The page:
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Totila (died July 1, 552) was king of the Ostrogoths from 541 until his death. He waged the Gothic War against the Byzantine Empire for the mastery of Italy. Most of the historical evidence for Totila consists of chronicles by the Byzantine historian Procopius, who accompanied the Byzantine general Belisarius during the Gothic War.



"Totila" was the nom de guerre of a man whose real name was Baduila, as can be seen from the coinage he issued. "Totila" is how he was referred to by the historian Procopius. Born in Treviso, Totila was elected king after the death of his uncle Ildibad, having engineered the assassination of Ildibad's short-lived successor, his cousin Eraric in 541. The official Byzantine position, adopted by Procopius and even by the Romanized Goth Jordanes, writing just before the conclusion of the Gothic Wars, was that Totila was a usurper: Jordanes' Getica (551) overlooks the recent successes of Totila.[1]

His life's work was the restoration of the Gothic kingdom in Italy, and he entered upon the task from the very beginning of his reign, collecting together and inspiring the Goths, defeating a poorly led Byzantine attack on the Gothic stronghold of Verona in the winter of 541, and scattering the stronger Byzantine army at Faenza (Battle of Faventia) in the spring of 542.[2]

Having gained another victory in 542, this time, avoiding stoutly defended Florence, in the valley of Mugello, where Totila showed his nature by treating his prisoners so well that they were induced to serve under his banner, he left a well-defended Tuscany with his enlarged forces, while three of the Byzantine generals withdrew from Florence, dividing their forces, to Perugia, Spoleto, and Rome, cities which Totila would have to take by siege.

In the meantime, instead of pursuing the conquest of central Italy, where the Imperial forces were too formidable for his small army, he decided to transfer his operations to the south of the peninsula [3], where he captured Beneventum and received the submission of the provinces of Lucania and Bruttium, Apulia and Calabria, essentially the whole of the Greek south; their Imperial taxes were now diverted to his benefit.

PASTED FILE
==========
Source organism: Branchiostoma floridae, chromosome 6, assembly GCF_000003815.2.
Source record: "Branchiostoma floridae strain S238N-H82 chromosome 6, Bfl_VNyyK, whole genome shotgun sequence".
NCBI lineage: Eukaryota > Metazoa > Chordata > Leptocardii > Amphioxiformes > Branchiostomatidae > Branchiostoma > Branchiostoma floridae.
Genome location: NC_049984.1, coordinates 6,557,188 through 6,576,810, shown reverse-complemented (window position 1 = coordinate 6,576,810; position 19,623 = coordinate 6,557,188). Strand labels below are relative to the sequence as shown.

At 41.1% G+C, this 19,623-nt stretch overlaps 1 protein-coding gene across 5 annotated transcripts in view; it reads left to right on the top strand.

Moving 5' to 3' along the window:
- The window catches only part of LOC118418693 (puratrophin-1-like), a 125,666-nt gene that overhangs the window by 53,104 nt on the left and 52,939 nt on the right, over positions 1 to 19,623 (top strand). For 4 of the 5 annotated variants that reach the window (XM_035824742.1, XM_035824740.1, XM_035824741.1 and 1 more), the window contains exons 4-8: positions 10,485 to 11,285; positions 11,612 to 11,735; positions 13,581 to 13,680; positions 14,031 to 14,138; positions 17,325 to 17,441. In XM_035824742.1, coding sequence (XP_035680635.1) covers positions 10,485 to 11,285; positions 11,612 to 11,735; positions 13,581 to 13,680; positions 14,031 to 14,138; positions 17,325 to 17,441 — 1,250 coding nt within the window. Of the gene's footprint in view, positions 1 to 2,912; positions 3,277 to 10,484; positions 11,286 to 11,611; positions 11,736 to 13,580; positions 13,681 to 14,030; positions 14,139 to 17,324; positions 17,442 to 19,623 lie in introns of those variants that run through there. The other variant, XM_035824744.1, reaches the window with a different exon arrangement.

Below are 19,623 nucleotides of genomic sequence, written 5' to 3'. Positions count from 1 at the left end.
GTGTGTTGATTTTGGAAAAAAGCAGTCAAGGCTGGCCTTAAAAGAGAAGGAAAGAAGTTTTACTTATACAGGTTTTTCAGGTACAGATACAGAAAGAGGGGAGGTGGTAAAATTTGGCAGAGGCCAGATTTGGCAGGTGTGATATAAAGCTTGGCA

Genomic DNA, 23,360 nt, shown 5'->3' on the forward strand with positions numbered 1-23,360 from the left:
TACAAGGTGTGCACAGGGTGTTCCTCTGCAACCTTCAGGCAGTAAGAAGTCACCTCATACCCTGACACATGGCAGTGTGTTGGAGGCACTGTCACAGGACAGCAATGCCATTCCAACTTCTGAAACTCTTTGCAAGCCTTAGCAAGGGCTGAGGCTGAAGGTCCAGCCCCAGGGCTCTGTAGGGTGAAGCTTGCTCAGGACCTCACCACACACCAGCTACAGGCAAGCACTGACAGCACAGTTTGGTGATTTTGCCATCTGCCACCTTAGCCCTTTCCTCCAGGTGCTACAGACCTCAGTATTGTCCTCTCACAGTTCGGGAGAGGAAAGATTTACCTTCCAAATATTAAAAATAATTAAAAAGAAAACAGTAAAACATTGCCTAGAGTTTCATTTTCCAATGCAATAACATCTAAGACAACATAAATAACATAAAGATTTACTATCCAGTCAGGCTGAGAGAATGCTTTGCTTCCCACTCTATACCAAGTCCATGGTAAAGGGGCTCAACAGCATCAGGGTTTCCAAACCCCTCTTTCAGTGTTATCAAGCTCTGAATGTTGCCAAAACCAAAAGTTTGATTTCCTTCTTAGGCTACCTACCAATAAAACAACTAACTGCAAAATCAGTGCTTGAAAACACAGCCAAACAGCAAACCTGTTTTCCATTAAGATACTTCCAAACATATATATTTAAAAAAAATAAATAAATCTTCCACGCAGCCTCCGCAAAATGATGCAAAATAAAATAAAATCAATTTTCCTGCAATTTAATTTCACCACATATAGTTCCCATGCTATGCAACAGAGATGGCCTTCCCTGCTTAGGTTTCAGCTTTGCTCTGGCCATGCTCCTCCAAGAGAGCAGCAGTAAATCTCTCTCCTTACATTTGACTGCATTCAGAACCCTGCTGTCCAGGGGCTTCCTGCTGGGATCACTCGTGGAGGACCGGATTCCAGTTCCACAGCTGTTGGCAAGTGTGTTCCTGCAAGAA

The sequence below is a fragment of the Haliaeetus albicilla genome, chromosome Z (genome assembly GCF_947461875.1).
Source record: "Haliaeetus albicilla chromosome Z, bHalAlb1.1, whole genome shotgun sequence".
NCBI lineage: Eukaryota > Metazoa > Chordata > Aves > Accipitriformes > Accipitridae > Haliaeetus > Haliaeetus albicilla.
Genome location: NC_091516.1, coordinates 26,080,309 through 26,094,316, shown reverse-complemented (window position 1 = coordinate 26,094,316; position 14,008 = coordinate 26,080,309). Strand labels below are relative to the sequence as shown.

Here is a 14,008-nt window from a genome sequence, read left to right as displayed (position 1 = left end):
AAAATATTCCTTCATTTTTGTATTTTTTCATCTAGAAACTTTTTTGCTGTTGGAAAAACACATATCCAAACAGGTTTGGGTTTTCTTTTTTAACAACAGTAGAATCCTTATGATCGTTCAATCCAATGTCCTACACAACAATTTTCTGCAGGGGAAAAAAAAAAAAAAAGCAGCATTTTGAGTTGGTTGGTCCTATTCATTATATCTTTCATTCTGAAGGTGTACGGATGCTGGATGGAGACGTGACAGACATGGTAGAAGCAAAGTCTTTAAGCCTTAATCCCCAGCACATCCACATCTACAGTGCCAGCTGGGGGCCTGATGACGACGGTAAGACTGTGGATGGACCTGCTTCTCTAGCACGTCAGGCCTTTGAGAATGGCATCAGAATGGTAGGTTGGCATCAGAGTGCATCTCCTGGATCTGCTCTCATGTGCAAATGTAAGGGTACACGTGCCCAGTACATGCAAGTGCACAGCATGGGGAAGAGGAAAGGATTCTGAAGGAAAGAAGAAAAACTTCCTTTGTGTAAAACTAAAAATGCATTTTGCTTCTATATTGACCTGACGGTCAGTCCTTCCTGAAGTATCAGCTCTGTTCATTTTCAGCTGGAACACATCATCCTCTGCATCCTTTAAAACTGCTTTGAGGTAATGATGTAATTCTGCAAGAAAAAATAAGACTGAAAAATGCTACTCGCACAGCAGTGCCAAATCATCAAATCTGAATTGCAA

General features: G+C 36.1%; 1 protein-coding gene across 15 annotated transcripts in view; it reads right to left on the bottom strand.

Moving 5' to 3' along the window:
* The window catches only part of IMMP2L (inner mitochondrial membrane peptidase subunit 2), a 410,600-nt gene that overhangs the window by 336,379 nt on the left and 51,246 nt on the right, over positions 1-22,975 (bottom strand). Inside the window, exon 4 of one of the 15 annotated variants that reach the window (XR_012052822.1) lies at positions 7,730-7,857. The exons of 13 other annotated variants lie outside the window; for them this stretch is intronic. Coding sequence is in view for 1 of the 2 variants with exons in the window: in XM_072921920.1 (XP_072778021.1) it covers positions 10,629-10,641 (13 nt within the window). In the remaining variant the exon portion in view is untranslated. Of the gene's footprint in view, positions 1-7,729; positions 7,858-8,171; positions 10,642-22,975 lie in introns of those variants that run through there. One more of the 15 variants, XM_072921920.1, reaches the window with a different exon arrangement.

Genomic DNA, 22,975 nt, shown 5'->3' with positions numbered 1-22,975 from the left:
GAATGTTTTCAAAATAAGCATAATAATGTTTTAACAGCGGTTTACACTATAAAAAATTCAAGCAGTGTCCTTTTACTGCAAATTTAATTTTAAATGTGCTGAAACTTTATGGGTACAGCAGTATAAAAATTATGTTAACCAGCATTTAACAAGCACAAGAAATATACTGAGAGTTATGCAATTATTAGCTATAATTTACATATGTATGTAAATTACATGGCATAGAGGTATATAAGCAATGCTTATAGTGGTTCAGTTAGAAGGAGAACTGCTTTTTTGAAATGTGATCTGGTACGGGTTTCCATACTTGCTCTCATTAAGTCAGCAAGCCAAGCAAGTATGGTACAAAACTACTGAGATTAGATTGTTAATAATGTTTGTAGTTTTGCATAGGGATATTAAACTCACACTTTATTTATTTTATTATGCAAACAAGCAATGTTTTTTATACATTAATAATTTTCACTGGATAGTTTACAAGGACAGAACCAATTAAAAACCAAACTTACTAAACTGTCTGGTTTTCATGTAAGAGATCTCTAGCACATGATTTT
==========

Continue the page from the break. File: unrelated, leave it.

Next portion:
Totila's strategy was to move fast and take control of the countryside, leaving the Byzantine forces in control of well-defended cities, and especially the ports. When Belisarius eventually returned to Italy, Procopius relates that "during a space of five years he did not succeed once in setting foot on any part of the land... except where some fortress was, but during this whole period he kept sailing about visiting one port after another."[4] Totila circumvented those cities where a drawn-out siege would have been required, razing the walls of cities that capitulated to him, such as Beneventum. Totila's conquest of Italy was marked not only by celerity but also by mercy, and Gibbon says "none were deceived, either friends or enemies, who depended on his faith or his clemency." After a successful siege of a resisting city, such as at Perugia, however, Totila could be merciless, as the Byzantine historian Procopius recounts. Procopius also left a word portrait of Totila before his troops drawn up for battle:

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